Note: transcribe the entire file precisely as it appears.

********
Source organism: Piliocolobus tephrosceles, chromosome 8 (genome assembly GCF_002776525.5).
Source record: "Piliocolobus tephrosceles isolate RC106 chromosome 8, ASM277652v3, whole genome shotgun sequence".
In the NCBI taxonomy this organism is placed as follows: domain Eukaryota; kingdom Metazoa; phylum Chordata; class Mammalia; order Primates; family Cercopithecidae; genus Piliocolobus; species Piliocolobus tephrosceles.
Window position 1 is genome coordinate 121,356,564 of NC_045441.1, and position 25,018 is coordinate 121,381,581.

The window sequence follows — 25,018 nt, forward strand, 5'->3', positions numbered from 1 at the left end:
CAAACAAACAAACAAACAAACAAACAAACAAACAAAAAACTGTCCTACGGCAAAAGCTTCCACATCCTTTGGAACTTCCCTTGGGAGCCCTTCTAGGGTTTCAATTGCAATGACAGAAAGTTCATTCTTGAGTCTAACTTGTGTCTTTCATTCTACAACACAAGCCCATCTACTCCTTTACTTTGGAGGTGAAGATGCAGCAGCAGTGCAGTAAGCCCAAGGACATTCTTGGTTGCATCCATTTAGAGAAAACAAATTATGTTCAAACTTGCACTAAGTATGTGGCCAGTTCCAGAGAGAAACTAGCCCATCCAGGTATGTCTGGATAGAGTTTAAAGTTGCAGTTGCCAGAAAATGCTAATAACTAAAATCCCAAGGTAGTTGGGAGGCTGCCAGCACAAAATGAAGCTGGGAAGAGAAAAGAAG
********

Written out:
Source organism: Piliocolobus tephrosceles, chromosome 8 (genome assembly GCF_002776525.5).
Source record: "Piliocolobus tephrosceles isolate RC106 chromosome 8, ASM277652v3, whole genome shotgun sequence".
In the NCBI taxonomy this organism is placed as follows: domain Eukaryota; kingdom Metazoa; phylum Chordata; class Mammalia; order Primates; family Cercopithecidae; genus Piliocolobus; species Piliocolobus tephrosceles.
Window position 1 is genome coordinate 121,356,564 of NC_045441.1, and position 25,018 is coordinate 121,381,581.

The window sequence follows — 25,018 nt, forward strand, 5'->3', positions numbered from 1 at the left end:
CAAACAAACAAACAAACAAACAAACAAACAAACAAAAAACTGTCCTACGGCAAAAGCTTCCACATCCTTTGGAACTTCCCTTGGGAGCCCTTCTAGGGTTTCAATTGCAATGACAGAAAGTTCATTCTTGAGTCTAACTTGTGTCTTTCATTCTACAACACAAGCCCATCTACTCCTTTACTTTGGAGGTGAAGATGCAGCAGCAGTGCAGTAAGCCCAAGGACATTCTTGGTTGCATCCATTTAGAGAAAACAAATTATGTTCAAACTTGCACTAAGTATGTGGCCAGTTCCAGAGAGAAACTAGCCCATCCAGGTATGTCTGGATAGAGTTTAAAGTTGCAGTTGCCAGAAAATGCTAATAACTAAAATCCCAAGGTAGTTGGGAGGCTGCCAGCACAAAATGAAGCTGGGAAGAGAAAAGAAG